a cock pheasant was prowling about on the other bank

also seen: a grey wagtail, a kestrel, a black-headed gull and a cormorant

heard but not seen: a magpie, mallards, a robin

three old nests were found in the ivy-clad thorn bush

two tawny owls were heard by a volunteer on his way to rendezvous (one near the tunnel and one further east)

Our work is not yet done on this path project; watch this space for future progress.

Oh, and Happy New Year to all our readers!


A large work party of 12 met at Dene Cottage on the estuary to continue work on the high-level bypass path. It was a fine day for the time of year, with the sun actually showing well. The ground was not too soggy underfoot.

This report is shorter than last week, because the work was a continuation of the previous session. The main point to note is that my estimate – that the job was a third complete – now looks like a serious underestimate; to avoid further embarrassment I will desist from further estimates.

The objective of the work is to reinstate the high-level path on the western side of the estuary, to provide a way round the undermined part of the low-level path, which is going to undergo extensive renovation.

We are working along the old path from north to south, and today’s work consisted of:

removing the pathside guard fence by pulling posts out and removing old wire

recycling the timber thus obtained – removing nails, etc

digging out and widening the old path – a big job!

filling a hole in the ground caused by a tree falling and pulling its roots up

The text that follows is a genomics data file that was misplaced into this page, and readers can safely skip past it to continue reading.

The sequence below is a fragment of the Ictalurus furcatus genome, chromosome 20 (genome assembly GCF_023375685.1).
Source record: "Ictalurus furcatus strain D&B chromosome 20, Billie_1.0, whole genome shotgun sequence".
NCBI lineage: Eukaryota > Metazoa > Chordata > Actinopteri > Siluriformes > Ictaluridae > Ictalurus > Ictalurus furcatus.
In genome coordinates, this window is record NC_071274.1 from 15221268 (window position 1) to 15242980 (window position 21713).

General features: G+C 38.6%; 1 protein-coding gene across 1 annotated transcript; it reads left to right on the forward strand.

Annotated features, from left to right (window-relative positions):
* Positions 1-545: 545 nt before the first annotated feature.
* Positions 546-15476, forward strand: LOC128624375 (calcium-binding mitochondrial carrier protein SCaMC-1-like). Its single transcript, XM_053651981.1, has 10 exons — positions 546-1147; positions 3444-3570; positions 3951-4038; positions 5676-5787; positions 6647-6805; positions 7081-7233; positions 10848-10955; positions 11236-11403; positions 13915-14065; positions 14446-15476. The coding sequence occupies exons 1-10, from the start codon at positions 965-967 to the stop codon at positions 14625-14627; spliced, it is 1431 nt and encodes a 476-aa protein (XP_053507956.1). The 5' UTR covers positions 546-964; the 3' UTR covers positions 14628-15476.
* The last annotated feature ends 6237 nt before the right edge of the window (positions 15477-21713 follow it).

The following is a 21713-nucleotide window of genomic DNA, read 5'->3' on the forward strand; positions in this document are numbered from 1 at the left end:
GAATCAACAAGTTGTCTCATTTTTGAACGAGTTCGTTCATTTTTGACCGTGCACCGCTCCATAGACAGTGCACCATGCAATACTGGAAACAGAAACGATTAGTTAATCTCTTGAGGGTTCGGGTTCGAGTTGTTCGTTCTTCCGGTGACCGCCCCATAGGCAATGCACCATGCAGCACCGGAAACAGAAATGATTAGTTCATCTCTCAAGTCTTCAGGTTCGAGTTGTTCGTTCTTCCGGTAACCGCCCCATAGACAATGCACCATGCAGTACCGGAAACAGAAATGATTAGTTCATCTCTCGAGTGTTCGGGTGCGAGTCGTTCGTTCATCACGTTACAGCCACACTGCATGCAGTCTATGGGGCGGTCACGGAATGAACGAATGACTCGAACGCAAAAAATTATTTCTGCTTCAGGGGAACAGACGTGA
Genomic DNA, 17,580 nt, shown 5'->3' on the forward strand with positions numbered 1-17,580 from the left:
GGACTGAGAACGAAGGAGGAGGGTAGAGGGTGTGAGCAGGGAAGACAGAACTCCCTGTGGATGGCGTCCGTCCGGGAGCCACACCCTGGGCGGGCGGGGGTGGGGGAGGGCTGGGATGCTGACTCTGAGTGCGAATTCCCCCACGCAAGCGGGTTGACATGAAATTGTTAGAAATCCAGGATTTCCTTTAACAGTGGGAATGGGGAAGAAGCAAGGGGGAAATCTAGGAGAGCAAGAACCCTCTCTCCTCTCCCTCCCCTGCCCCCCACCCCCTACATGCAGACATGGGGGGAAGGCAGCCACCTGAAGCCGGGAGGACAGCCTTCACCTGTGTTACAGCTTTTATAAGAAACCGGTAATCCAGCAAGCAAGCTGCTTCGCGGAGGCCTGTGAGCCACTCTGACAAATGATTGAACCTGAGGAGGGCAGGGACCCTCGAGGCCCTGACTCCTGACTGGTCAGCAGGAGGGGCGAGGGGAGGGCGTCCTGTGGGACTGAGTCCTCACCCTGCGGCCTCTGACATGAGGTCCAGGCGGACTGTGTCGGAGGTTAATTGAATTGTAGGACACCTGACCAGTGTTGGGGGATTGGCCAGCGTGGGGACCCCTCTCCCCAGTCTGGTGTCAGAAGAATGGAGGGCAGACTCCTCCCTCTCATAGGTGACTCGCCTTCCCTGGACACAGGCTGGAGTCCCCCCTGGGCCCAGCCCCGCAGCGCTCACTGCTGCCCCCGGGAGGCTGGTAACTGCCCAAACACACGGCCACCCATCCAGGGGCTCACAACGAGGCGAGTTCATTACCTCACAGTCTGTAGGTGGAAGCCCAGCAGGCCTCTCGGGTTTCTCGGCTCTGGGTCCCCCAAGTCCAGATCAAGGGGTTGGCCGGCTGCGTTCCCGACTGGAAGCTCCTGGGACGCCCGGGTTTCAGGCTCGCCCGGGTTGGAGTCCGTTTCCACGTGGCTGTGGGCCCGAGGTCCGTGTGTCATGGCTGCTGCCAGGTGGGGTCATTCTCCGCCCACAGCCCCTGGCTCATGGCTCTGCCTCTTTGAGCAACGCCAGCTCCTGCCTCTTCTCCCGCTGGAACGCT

constructing a new guard fence, starting at the northern end, using recycled timber where possible

Photograph A. Constructing guard fence

Photograph B. New guard fence

Photograph C. Path restoration work

Wildlife spotted:

redshanks, as usual, in the water’s edge

an oystercatcher (black-and-white wading bird)

a family group of long-tailed tits

blue tits, and various other small birds, vocalising

a grey wagtail (grey and yellow bird with long tail) on the river

the usual herring gulls and black-headed gulls – noisy!

Incidentally, the mine-water seepage pool was still at the start of the session start and bubbling at the end, as if the water had decided to start flowing! Also, the river was bubbling away nicely in the same place as last week.

Meanwhile the path work goes on. I suspect you will be hearing more news from the estuary in forthcoming weeks ...



An almost complete work party of 13 assembled near the Melton Constable to continue the estuary bypass path project this morning. The working conditions were good: mild and dry, but dullish with some glimmerings of sunshine. At this time of year it is dark at 8:30am when we start, but more-or-less light by 9:00am. The ground was muddy but not as bad as it can be in winter.

Four teams were doing different jobs along the line of the path, and because of the large number of volunteers there was a continuous traffic of tools from one party to another as we strained the resources of tools and materials (mainly fence timber).

The object of the exercise, as last week, was to re-establish the high path that bypasses the west-side low-level path, which is breaking up and will be shut for renovation later in the year. The four sub-tasks were:

Digging out the old high-level path, which has become buried under soil and leaf litter.

Installing a short flight of steps at the highest part of the path – made necessary by the need to redirect the path around a small gorge cutting back into the hillside.

Ripping out the old guard fence. Only a short section needed to be removed today.

Installing a new guard fence. See below.

Photograph A. Digging out old path.

Photograph B. Installing steps.

Photograph C. Replacing guard fence.